The relevant strain vector

By applying the principle of virtual work, the weak form can be stated as follows:

Based on the assumption of the first-order shear-deformation plate theory, the weak form for the free vibration analysis of the Reissner–Mindlin plate can be derived from the dynamic form of energy principle, i.e.,

For the buckling analysis, when the plate is subjected to in-plane prebuckling stresses

Equation (

The bounded domain

Substituting equation (

From equations (

Substituting equations (

In equation (

For free vibration, we have

For the buckling analysis, we have

According to the introduction in

Based on the Hu–Washizu three-field variational principle, Duan [

Assume that

Clearly, if the interpolated strain

Then, a form containing only independent variables can be obtained as simple as the classical one:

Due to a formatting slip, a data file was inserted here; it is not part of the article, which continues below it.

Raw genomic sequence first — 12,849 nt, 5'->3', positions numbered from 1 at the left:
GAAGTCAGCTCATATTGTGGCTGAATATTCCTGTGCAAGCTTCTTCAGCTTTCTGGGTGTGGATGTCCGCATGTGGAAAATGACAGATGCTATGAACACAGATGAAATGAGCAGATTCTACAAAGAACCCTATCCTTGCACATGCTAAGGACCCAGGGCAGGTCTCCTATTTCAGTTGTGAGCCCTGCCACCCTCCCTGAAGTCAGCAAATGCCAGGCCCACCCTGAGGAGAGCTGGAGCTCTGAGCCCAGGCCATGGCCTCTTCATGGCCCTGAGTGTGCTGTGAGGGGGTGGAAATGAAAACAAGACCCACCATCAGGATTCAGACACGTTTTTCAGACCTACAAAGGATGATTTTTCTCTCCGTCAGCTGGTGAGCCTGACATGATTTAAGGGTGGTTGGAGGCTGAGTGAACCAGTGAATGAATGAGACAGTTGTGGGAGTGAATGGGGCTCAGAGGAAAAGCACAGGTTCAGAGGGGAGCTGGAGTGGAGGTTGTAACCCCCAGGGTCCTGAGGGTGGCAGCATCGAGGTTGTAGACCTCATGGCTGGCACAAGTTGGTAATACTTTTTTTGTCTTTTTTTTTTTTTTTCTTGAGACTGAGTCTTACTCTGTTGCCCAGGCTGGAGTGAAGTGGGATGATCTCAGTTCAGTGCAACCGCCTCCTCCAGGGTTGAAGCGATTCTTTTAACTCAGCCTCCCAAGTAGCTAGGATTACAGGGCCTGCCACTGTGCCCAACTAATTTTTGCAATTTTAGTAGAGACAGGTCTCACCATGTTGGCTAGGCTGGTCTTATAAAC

Deriving by reference [

Different from reference [

In the nodal integration scheme, node

Substitution of equations (

By solving equation (

The equation for

To simplify the calculation, the equivalent circle domain can be assumed for the subdomain

It should be noted that the concept of equivalent circles is only introduced to simplify the calculation of these integrals, and the actual smooth region is still a polygon composed of elements and nodes.

In this part, the nodal integration formulation will be introduced. We can discretize the problem domain

Triangular elements and smoothing cells associated with nodes.

From equations (

The discrete shear gap method is adopted here to eliminate the shear locking. In each triangular element, the nodes are denoted anticlockwise as